Demetrius, finding the enemy's parties scattered wide wasting the country, fell upon them, and slew many, till he had arrived near the middle of their body, when the Galla, used to such expeditions, poured in from all sides, and presently united, Demetrius, surrounded on every side, was slain, fighting to the last in the most desperate manner, and his party, much diminished in number, fled in a manner that could not be mistaken for stratagem. They were closely pursued, and followed into the pass by the Galla, who thought they had thus entirely cut them off from Amhara. But they were soon received by a close fire from the foot among the bushes, and by the lances that mingled with them from every side of the mountain.
The king, upon the first noise of the musquetry, advanced quickly with his horse, and met the Galla, in the height, of their confusion, flying back again into the plain. Here they fell an easy sacrifice to the fresh troops led by Yasous, and to the peasants, exasperated by the havoc they before had made in the country. Of the enemy, about 6000 men fell this day on the field; a few were brought to Gondar, and, in contempt, sold for slaves. Few on the king's side were slain, excepting those that fell with Demetrius, the account of whose death the king heard without any signs of regret: — "I told the man (says the king) that he should shew himself and retire; if I wanted a victory I would have led the army in person; I march against the Galla, not as a king, but as an executioner, because my aim is to extirpate them."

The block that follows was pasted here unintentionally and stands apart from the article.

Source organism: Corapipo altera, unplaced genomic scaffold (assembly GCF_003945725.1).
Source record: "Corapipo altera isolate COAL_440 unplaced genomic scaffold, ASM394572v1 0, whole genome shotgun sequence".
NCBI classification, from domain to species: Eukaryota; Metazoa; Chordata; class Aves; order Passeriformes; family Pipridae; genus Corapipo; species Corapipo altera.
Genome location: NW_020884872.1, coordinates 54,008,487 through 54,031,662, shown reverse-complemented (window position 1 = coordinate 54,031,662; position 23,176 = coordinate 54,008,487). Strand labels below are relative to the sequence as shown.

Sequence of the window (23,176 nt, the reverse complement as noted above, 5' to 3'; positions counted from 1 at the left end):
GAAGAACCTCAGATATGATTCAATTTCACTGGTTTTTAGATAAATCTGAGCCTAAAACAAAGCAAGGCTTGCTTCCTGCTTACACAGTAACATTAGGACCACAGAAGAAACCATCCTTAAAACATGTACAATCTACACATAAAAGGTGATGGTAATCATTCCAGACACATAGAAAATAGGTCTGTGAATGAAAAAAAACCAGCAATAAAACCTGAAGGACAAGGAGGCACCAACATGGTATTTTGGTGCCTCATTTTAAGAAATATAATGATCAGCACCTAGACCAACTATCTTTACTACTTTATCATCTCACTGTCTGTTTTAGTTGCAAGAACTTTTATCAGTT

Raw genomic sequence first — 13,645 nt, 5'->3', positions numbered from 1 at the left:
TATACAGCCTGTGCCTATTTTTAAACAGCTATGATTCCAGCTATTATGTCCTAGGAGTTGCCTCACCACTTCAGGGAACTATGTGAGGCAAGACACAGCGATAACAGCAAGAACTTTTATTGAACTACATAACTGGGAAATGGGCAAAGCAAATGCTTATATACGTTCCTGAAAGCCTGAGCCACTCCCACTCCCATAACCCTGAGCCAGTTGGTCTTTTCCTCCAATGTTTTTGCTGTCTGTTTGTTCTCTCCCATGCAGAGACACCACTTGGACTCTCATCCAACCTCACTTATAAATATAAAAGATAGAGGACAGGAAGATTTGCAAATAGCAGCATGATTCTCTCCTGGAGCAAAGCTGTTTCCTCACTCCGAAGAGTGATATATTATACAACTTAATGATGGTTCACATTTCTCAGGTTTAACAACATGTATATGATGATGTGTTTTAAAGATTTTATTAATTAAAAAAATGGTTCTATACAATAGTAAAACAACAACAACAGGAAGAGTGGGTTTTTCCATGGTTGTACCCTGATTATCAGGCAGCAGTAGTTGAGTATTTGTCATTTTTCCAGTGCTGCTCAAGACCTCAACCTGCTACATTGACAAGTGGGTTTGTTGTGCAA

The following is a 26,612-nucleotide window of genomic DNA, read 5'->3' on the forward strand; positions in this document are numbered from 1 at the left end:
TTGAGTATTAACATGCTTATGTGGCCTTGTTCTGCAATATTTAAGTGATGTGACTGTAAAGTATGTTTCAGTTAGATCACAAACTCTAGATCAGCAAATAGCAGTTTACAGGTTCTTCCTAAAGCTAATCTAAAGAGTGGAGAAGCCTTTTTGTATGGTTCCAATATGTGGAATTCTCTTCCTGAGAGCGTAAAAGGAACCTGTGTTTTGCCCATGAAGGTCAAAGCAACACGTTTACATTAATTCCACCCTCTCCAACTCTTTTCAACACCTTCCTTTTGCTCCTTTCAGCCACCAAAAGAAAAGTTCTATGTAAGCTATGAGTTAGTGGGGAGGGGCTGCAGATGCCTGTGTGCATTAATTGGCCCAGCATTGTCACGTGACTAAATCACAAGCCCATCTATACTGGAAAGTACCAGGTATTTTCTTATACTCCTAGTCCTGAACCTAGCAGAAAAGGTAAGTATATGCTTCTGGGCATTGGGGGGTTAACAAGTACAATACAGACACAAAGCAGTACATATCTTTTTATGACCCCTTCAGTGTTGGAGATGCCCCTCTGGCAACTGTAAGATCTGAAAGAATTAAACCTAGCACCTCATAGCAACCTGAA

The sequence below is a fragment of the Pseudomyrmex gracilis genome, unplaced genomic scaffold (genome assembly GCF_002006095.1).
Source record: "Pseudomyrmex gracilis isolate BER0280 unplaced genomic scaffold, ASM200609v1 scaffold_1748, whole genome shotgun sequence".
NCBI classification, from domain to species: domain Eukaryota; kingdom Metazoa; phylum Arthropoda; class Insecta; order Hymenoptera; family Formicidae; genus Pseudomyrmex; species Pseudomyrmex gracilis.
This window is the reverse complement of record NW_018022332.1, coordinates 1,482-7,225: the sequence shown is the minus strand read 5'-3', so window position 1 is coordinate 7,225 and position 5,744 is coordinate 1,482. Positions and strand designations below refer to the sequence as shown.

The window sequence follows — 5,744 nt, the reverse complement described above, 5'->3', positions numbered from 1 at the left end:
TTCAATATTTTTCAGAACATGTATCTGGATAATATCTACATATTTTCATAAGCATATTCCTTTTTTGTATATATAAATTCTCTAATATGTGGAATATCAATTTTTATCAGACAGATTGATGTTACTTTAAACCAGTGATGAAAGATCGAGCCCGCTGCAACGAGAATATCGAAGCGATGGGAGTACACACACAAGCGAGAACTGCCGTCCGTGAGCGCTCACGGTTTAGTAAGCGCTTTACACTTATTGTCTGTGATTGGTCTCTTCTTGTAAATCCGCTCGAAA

Although Yasous was stedfast in his own opinion as to his religion, or, as it may be more properly called, the dis-